It is sad to say goodbye to such an individual, but it is gratifying and edifying to contemplate his example.
ReferencesStevenson, I. (1960). The evidence for survival from claimed memories of former incarnations. Part II.
Analysis of the data and suggestions for further investigations. Journal of the American Society for Psychical Research, 54, 95–117.
Stevenson, I. (1968). The combination lock test for survival. Journal of the American Society for Psychical Research, 62, 246–254.
Stevenson, I. (1970). Telepathic impressions: A review and report of thirty-ﬁve new cases.
Proceedings of the American Society for Psychical Research, 29, 1–198. (Also published by University Press of Virginia) Stevenson, I. (1971). The Diagnostic Interview (2nd ed.). Harper and Row. (Original work published 1960) Journal of Scientiﬁc Exploration, Vol. 22, No. 1, pp. 125–127, 2008 0892-3310/08 Ian Stevenson and the Society for Scientific Exploration
The key role that Ian Stevenson played in the Society for Scientific Exploration came about only as a result of events in two faraway cities: Montreal in Canada and Cambridge in England.
The Cambridge connection dates from 1954 to 1955, when I was a research fellow at St. John’s College. There were two or three visiting scholars that year, and one of them was a Professor of Philosophy from the University of Virginia.
His name was David Yalden-Thomson, born in Scotland and a fiercely proud Scotsman all of his life. David returned to Charlottesville in the summer of 1955, and I was scheduled to move to Stanford in the fall, so David invited me to visit him in Charlottesville after I was settled in California.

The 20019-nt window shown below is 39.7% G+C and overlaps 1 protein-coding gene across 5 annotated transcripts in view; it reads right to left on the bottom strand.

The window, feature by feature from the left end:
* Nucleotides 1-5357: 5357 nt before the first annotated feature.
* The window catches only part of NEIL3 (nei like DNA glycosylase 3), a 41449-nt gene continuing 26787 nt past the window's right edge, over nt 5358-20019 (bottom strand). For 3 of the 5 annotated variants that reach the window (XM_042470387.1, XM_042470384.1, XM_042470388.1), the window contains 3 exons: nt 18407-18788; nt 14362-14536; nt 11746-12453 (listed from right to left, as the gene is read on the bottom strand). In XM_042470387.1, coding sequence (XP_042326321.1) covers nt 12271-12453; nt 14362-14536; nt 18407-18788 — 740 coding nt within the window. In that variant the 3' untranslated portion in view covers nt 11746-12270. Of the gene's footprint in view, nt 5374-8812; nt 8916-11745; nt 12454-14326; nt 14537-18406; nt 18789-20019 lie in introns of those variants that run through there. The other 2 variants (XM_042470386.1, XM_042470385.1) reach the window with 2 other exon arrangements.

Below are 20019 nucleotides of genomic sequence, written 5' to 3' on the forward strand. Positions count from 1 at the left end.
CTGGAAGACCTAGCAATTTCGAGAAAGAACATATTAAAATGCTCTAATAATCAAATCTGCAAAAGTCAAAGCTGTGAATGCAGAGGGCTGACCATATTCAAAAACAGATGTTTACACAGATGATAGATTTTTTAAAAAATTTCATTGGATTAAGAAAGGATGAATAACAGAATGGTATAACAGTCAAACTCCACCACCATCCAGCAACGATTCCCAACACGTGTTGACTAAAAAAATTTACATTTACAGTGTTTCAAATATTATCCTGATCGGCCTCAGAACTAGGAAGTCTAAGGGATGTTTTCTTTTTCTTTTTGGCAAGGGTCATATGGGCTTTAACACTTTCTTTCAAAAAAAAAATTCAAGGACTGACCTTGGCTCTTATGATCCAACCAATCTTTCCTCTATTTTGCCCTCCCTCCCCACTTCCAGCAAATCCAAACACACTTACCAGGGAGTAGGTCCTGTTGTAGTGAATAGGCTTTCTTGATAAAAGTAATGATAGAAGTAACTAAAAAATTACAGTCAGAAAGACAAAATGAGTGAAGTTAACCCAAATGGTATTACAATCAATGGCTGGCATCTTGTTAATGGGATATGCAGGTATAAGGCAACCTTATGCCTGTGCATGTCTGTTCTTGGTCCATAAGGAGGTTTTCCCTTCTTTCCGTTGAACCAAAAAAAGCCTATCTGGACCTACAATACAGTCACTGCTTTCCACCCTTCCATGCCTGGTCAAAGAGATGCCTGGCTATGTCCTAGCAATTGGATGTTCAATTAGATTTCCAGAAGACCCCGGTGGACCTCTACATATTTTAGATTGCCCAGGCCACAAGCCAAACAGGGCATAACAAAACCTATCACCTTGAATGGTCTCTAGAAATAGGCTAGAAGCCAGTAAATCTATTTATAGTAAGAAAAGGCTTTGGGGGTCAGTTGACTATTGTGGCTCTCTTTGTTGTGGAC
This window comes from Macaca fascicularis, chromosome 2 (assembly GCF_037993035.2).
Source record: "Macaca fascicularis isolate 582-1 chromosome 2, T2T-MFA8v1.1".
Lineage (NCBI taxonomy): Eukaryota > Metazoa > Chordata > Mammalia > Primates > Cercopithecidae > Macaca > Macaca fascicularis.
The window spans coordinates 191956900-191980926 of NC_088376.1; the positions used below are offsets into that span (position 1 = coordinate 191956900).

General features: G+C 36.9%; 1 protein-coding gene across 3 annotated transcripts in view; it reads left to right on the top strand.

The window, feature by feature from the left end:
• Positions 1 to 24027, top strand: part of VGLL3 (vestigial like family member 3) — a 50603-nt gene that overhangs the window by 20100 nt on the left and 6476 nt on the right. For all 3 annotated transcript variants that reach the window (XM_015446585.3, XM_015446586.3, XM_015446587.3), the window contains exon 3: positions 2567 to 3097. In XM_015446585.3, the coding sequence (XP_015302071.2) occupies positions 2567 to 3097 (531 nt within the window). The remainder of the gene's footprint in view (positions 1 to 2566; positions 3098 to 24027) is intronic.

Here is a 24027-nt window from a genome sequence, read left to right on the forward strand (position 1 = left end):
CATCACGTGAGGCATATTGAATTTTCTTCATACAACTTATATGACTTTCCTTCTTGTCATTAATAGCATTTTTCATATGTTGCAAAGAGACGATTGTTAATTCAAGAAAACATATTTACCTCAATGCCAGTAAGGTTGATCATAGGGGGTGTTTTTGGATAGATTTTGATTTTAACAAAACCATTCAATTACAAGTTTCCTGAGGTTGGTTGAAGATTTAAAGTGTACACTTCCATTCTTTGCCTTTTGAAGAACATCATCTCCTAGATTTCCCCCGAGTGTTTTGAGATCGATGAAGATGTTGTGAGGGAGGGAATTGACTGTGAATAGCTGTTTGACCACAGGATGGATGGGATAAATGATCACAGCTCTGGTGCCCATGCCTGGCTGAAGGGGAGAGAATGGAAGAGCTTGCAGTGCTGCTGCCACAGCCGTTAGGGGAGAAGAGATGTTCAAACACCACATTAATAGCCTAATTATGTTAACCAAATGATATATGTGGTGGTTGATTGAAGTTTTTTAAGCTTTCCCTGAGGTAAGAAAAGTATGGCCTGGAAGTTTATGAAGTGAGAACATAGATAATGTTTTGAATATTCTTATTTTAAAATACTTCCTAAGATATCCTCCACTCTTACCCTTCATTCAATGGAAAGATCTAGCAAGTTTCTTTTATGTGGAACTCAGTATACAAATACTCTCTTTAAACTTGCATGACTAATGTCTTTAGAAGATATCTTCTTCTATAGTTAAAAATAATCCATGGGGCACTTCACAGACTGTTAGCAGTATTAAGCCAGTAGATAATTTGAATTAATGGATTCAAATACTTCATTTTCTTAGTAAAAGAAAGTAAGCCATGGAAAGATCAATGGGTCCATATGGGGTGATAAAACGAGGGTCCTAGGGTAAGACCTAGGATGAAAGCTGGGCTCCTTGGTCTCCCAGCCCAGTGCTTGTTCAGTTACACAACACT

I do not remember exactly when my first visit occurred, but I do remember going to a horse race (in a party that included the English philosopher John Wisdom, who was a horse-racing fanatic) and climbing a small mountain called Old Rag (in a party that included David’s future wife Barbara). At that time, I was working in plasma physics rather than astrophysics, so my first contact with the University was with the Physics Department. Some years later, in the 1970s, I met Larry Fredrick while he was Secretary of the American Astronomical Society (AAS). Charlie Tolbert was also an office holder in the AAS, responsible for organizing the Shapley Lecture Series. So during my fairly frequent visits to Charlottesville to visit David and Barbara, I had the privilege of developing a friendship with Larry and Charlie.